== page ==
An ex-thief discovers adventure and love as she strives to find a "normal job" in the harsh world of the 22nd Century.
Writer/Artist: Natsuki Takaya
Translation: Kinami Watabe
Adaptation: Stephanie Duchin
What They Say
Kotobuki is an ex-thief who tries to find a job for herself by traveling with Raimon. He used to be a military commander and would always run after Kotobuki, but now he has to fulfill his dream, which is to forget about thievery and get into the militia and to live with Kotobuki forever. However, people seeking the Tsubasa, a legendary object that grants wishes, never stop causing them trouble. Everyone is trying to claim it as their own and use Kotobuki and Raimon's skills to do so!
The front cover features Kotobuki wearing a dark orange midriff-baring top, fringed skirt and leggings, and arm coverings. Around her neck is a light green cape blowing in the wind. White feathers swirl against a blue sky as she mounts stone steps. The cover illustration appears to have been made sometime after this manga was drawn (between 1995 and 1998) as the character design differs markedly from that within the book. For those familiar with Takaya-sensei's Fruits Basket, the Kotobuki of the front cover more resembles Yuki from Fruits Basket than the pictures of Kotobuki on the pages. The white title logo decorated with feathers is placed across the center, and at the bottom left is the mangaka credits.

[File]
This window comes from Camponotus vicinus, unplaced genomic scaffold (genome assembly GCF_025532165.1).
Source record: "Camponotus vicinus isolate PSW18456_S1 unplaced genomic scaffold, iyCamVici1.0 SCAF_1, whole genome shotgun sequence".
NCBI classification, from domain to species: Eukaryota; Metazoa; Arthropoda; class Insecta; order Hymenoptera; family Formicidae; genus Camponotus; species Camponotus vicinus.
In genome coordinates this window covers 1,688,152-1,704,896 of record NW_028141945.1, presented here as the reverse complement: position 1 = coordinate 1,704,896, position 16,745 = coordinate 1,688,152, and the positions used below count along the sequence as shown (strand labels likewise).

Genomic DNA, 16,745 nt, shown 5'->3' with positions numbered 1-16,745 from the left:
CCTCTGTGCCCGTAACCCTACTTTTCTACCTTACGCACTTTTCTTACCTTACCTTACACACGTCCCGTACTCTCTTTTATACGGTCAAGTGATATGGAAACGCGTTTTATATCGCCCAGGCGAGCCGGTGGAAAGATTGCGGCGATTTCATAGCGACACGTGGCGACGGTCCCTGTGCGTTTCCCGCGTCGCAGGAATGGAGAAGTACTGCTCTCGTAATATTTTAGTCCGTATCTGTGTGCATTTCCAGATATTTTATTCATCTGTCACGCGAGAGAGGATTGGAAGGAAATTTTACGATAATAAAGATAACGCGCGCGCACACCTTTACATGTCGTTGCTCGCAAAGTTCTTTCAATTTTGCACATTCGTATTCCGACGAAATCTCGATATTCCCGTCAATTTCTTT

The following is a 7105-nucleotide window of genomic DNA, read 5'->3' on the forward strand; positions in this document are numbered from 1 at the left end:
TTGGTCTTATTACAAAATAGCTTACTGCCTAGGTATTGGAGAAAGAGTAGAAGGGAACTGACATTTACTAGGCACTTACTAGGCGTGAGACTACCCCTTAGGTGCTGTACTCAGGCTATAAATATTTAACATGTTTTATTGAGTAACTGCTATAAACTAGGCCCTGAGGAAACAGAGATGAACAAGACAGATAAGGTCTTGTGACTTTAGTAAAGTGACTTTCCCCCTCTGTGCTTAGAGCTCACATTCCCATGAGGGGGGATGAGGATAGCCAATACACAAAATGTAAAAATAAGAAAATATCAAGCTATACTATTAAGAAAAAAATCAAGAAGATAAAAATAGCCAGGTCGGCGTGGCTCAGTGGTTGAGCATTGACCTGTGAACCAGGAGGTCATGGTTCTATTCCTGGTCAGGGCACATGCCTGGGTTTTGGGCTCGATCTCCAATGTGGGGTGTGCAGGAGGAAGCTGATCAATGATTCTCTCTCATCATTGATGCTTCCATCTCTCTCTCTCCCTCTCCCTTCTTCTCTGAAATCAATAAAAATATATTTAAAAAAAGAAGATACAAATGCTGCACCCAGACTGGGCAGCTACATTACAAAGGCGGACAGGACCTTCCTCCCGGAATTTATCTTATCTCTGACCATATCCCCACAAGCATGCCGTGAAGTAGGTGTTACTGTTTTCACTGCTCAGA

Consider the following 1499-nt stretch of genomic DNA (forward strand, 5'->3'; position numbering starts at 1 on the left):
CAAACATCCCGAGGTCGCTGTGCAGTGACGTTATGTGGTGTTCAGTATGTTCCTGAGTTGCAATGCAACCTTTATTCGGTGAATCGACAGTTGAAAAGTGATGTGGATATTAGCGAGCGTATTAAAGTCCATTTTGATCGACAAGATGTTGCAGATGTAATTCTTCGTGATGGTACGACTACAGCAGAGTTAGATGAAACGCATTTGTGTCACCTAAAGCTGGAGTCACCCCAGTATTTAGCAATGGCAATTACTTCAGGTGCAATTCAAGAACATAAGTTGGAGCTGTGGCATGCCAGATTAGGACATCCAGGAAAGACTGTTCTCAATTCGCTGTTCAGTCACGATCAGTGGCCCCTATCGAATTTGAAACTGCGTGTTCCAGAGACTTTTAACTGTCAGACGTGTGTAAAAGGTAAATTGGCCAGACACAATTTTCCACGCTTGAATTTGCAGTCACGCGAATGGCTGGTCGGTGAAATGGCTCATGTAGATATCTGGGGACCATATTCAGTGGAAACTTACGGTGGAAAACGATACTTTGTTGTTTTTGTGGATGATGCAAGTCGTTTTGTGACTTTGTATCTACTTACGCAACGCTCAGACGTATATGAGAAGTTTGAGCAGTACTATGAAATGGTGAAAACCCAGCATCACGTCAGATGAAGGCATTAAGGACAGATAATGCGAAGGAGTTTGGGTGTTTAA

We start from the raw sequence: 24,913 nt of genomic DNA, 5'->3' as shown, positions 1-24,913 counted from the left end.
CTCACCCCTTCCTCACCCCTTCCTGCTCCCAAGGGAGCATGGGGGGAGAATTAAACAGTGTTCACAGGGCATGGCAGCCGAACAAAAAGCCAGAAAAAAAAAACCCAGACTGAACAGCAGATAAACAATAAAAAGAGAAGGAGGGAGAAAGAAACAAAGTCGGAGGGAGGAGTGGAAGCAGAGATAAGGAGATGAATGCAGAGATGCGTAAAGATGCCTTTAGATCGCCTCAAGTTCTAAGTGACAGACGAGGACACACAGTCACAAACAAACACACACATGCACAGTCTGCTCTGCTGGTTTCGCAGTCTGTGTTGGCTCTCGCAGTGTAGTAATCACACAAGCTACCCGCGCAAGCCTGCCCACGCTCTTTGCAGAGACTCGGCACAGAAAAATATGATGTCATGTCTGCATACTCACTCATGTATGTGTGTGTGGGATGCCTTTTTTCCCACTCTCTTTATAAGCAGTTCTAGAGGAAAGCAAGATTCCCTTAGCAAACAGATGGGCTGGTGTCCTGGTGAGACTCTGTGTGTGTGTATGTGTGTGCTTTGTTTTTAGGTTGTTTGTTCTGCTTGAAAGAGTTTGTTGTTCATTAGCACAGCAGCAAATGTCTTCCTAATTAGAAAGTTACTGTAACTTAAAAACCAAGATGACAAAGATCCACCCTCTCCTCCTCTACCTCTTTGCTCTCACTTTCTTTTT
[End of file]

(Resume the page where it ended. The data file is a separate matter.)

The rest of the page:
The light blue back cover design is quite simple; a subdued feather illustration to the left and the title logo and story synopsis placed to the right. At the bottom are ISBN, genre, and age rating icons.
Although this is only volume 1 of this series, it is thick (over 370 pages) about the size of Tokyopop's Samurai Champloo Complete (three volumes), but the paperback binding and materials are sufficient to accommodate the thickness. The print quality varies; it's overly dark in places, muddy in others, and faint in other areas. Extras include untranslated splash page art, the four-page video letter, a closing note from Takaya-sensei, and a 28-page excerpt from Takaya-sensei's Phantom Dream. There is a table of contents, but it's not very handy; in addition to the pages not being numbered, the only entries on the table of contents are the opening of the manga (page 5) and the Video Letter (page 367). There are no color pages.
Those familiar with Fruits Basket might be somewhat surprised by the artwork. As mentioned in the Packaging section, the style for Tsubasa: Those with Wings is quite different than that for Fruits Basket, and there’s even a remark about the change in the characters' look in the Tsubasa: Those with Wings Video Letter. Overall, the drawing style is rougher and less consistent than Takaya’s more recent work, and characters have smaller, more angular faces and larger eyes with more shine spots. Outfits in the Tsubasa world are mostly Western with styles taken from several different eras. Women wear short skirts and tops whose sole purpose seems to be accentuating their breasts, and most male characters are in military uniforms with the exception of Raimon in his tunic and pirate-like bandanna.
The Tsubasa world is a ruined future Earth (though not post-apocalyptic). However, panels, especially in the first chapters, are crowded and cramped, and setting illustrations are so simplistic they don't convey a strong impression of this world. The crowded panels also make for action sequences that, while they are easy to follow, don’t have much impact.